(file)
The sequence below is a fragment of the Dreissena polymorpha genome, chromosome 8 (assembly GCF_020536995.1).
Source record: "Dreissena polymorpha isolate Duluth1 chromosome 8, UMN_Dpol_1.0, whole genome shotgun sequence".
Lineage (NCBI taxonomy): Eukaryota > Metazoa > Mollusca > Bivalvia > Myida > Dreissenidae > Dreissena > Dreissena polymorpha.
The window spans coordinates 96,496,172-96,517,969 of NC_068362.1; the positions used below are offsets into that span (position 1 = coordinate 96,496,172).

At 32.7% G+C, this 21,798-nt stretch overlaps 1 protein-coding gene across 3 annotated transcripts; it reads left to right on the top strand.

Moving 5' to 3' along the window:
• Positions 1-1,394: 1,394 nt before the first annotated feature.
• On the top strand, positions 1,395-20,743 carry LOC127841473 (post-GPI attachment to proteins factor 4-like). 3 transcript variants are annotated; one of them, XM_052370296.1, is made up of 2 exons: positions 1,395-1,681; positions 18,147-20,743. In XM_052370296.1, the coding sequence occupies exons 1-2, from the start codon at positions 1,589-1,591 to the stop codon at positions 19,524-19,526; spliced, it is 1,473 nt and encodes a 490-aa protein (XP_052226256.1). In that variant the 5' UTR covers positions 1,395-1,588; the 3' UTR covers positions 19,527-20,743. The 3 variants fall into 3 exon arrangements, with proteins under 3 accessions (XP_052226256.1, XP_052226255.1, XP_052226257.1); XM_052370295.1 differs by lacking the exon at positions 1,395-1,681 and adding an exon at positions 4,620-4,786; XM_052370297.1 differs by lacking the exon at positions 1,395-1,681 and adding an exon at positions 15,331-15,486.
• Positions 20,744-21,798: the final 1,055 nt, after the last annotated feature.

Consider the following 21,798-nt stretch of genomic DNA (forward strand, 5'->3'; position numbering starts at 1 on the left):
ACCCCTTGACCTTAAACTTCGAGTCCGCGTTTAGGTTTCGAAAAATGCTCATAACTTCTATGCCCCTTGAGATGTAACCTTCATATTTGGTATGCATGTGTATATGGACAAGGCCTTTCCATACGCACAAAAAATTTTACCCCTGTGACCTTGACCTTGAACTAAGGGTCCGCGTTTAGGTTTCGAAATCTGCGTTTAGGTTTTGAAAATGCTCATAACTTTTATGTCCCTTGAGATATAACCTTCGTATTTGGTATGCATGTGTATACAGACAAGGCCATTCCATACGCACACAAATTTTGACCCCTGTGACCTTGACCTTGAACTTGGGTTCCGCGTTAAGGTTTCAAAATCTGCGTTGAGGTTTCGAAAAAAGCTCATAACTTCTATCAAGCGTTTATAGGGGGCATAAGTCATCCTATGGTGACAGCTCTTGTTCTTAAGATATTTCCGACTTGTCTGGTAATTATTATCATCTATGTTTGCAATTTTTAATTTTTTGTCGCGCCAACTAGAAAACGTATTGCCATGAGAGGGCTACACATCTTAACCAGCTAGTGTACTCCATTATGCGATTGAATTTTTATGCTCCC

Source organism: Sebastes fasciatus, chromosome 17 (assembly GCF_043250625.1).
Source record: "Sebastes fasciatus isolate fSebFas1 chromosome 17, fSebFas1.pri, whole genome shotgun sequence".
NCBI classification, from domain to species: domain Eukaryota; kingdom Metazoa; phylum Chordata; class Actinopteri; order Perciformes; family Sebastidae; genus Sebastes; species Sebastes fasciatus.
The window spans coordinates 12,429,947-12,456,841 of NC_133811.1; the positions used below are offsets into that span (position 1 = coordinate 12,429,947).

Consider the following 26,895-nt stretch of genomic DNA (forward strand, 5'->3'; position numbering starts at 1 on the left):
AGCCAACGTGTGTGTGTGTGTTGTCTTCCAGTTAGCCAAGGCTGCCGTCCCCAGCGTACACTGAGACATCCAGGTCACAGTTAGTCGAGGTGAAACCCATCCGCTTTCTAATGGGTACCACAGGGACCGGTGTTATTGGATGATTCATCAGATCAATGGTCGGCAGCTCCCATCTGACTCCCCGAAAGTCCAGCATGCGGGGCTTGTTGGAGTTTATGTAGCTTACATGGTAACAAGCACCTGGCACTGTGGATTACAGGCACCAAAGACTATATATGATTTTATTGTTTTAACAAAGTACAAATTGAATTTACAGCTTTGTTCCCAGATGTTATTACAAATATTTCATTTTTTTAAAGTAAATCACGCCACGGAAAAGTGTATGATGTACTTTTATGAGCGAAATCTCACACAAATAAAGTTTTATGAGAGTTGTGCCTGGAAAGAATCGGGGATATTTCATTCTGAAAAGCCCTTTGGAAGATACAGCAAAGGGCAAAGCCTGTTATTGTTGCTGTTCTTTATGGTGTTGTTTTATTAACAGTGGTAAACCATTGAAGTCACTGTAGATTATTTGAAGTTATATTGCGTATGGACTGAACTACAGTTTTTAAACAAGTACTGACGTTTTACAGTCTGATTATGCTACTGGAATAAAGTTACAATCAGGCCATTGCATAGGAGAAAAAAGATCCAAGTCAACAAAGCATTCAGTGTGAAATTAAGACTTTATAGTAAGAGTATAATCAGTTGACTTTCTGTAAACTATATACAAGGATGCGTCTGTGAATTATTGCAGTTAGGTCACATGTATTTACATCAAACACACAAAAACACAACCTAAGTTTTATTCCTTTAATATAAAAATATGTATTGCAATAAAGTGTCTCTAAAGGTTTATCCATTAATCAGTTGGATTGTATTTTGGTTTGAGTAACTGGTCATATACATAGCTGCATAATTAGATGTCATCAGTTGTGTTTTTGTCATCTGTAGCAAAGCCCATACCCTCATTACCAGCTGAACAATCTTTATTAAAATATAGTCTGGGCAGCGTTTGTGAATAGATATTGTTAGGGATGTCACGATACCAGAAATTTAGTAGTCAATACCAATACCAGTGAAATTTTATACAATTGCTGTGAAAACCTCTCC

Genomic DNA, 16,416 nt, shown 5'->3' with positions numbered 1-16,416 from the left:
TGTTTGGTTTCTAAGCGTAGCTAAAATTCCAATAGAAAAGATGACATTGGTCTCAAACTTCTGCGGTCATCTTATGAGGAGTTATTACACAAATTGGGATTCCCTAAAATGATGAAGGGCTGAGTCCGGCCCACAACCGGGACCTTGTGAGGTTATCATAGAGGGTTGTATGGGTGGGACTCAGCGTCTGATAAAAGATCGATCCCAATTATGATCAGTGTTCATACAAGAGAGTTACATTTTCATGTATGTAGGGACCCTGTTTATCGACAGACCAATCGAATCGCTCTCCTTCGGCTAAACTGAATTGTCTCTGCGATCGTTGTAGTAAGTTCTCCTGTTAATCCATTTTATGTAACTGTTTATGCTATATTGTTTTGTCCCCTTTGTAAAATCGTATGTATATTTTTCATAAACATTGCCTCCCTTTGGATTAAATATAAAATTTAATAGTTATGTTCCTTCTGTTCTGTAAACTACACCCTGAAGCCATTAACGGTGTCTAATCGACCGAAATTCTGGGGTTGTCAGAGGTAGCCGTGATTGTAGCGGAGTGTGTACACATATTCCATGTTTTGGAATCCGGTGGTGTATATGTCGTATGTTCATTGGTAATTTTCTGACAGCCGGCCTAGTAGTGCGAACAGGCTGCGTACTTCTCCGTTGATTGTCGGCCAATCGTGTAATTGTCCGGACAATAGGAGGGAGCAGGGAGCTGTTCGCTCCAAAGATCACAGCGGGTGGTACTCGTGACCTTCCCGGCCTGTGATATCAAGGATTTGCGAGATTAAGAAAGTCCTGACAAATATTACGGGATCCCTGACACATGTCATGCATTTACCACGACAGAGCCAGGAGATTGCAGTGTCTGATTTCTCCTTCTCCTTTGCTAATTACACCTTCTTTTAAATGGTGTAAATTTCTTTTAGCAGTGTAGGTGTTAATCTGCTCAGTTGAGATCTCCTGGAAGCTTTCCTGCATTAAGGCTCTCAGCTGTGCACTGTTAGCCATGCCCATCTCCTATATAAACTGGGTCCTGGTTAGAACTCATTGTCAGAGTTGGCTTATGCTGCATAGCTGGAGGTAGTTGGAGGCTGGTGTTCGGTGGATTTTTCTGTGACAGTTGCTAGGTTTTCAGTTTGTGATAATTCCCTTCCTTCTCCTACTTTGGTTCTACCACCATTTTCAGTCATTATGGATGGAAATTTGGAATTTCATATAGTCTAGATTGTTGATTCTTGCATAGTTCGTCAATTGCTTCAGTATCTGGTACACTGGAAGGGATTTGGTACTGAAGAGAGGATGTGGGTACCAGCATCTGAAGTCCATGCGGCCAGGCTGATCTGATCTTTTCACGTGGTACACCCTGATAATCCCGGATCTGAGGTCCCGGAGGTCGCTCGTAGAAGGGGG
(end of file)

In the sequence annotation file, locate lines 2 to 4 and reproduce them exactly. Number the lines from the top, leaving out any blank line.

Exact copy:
Source record: "Dreissena polymorpha isolate Duluth1 chromosome 8, UMN_Dpol_1.0, whole genome shotgun sequence".
Lineage (NCBI taxonomy): Eukaryota > Metazoa > Mollusca > Bivalvia > Myida > Dreissenidae > Dreissena > Dreissena polymorpha.
The window spans coordinates 96,496,172-96,517,969 of NC_068362.1; the positions used below are offsets into that span (position 1 = coordinate 96,496,172).